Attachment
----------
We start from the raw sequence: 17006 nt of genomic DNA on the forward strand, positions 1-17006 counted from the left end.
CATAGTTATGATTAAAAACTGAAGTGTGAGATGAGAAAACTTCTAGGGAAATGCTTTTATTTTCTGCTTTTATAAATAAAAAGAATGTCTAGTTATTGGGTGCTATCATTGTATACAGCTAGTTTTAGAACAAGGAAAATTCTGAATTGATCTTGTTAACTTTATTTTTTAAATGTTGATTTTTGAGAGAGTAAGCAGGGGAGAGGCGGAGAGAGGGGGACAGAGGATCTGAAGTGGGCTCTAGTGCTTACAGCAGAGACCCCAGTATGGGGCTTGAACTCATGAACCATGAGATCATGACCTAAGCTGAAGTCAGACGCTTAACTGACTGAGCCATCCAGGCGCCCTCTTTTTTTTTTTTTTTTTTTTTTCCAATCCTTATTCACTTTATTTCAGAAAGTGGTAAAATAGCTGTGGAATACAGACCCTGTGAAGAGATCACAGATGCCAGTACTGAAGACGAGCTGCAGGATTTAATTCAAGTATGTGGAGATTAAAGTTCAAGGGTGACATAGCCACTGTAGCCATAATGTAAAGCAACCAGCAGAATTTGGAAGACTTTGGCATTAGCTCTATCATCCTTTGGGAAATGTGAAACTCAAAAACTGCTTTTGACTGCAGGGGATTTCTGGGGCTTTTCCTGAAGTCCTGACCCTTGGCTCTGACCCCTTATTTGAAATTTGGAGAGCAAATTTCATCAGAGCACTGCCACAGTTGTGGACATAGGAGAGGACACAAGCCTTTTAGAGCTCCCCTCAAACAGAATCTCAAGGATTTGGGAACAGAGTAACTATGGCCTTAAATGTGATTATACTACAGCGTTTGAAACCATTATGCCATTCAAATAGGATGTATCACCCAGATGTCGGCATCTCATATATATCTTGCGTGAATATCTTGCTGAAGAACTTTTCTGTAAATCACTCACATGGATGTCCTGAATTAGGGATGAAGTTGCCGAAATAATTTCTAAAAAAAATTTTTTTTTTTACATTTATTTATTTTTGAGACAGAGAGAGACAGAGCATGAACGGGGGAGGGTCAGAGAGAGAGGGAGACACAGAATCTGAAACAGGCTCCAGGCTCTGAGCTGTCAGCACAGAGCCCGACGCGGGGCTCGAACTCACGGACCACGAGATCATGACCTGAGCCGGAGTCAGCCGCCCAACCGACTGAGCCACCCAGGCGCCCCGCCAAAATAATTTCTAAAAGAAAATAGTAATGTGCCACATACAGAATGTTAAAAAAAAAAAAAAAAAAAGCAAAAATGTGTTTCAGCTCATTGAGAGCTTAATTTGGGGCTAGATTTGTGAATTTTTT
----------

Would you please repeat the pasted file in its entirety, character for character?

We start from the raw sequence: 17006 nt of genomic DNA on the forward strand, positions 1-17006 counted from the left end.
CATAGTTATGATTAAAAACTGAAGTGTGAGATGAGAAAACTTCTAGGGAAATGCTTTTATTTTCTGCTTTTATAAATAAAAAGAATGTCTAGTTATTGGGTGCTATCATTGTATACAGCTAGTTTTAGAACAAGGAAAATTCTGAATTGATCTTGTTAACTTTATTTTTTAAATGTTGATTTTTGAGAGAGTAAGCAGGGGAGAGGCGGAGAGAGGGGGACAGAGGATCTGAAGTGGGCTCTAGTGCTTACAGCAGAGACCCCAGTATGGGGCTTGAACTCATGAACCATGAGATCATGACCTAAGCTGAAGTCAGACGCTTAACTGACTGAGCCATCCAGGCGCCCTCTTTTTTTTTTTTTTTTTTTTTTCCAATCCTTATTCACTTTATTTCAGAAAGTGGTAAAATAGCTGTGGAATACAGACCCTGTGAAGAGATCACAGATGCCAGTACTGAAGACGAGCTGCAGGATTTAATTCAAGTATGTGGAGATTAAAGTTCAAGGGTGACATAGCCACTGTAGCCATAATGTAAAGCAACCAGCAGAATTTGGAAGACTTTGGCATTAGCTCTATCATCCTTTGGGAAATGTGAAACTCAAAAACTGCTTTTGACTGCAGGGGATTTCTGGGGCTTTTCCTGAAGTCCTGACCCTTGGCTCTGACCCCTTATTTGAAATTTGGAGAGCAAATTTCATCAGAGCACTGCCACAGTTGTGGACATAGGAGAGGACACAAGCCTTTTAGAGCTCCCCTCAAACAGAATCTCAAGGATTTGGGAACAGAGTAACTATGGCCTTAAATGTGATTATACTACAGCGTTTGAAACCATTATGCCATTCAAATAGGATGTATCACCCAGATGTCGGCATCTCATATATATCTTGCGTGAATATCTTGCTGAAGAACTTTTCTGTAAATCACTCACATGGATGTCCTGAATTAGGGATGAAGTTGCCGAAATAATTTCTAAAAAAAATTTTTTTTTTTACATTTATTTATTTTTGAGACAGAGAGAGACAGAGCATGAACGGGGGAGGGTCAGAGAGAGAGGGAGACACAGAATCTGAAACAGGCTCCAGGCTCTGAGCTGTCAGCACAGAGCCCGACGCGGGGCTCGAACTCACGGACCACGAGATCATGACCTGAGCCGGAGTCAGCCGCCCAACCGACTGAGCCACCCAGGCGCCCCGCCAAAATAATTTCTAAAAGAAAATAGTAATGTGCCACATACAGAATGTTAAAAAAAAAAAAAAAAAAAGCAAAAATGTGTTTCAGCTCATTGAGAGCTTAATTTGGGGCTAGATTTGTGAATTTTTT